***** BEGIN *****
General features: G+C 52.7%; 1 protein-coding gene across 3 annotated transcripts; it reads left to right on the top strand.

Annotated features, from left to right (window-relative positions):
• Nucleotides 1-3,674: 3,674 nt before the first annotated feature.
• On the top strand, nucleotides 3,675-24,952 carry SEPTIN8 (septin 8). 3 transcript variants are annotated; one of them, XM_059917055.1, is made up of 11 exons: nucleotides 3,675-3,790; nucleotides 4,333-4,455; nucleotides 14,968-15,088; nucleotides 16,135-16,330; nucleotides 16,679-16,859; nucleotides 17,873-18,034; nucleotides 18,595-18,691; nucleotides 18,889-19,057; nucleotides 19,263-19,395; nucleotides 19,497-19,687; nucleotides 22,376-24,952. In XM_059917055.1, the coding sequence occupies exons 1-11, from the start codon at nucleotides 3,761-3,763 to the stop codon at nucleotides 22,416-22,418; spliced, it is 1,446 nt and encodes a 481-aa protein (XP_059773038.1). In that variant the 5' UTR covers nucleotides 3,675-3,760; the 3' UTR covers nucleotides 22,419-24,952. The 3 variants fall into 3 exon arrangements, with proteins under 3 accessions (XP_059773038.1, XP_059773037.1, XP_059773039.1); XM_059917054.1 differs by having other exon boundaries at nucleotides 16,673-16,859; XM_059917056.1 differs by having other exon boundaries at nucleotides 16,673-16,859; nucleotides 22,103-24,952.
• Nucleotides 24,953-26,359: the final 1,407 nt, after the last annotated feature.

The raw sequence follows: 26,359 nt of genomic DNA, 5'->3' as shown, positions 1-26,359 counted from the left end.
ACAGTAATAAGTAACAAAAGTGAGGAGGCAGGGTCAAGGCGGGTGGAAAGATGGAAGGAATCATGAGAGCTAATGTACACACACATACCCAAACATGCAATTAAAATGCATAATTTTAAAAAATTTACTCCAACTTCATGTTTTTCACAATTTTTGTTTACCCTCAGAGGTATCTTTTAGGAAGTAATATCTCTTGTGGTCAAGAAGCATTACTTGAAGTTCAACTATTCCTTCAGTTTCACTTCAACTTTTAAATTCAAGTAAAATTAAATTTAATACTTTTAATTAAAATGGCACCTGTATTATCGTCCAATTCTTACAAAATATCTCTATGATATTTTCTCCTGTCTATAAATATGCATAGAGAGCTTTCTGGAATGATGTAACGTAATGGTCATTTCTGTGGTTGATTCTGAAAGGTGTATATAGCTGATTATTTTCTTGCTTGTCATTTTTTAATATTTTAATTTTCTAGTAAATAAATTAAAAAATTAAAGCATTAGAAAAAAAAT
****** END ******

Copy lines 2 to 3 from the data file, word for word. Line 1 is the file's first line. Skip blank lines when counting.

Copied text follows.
Annotated features, from left to right (window-relative positions):
• Nucleotides 1-3,674: 3,674 nt before the first annotated feature.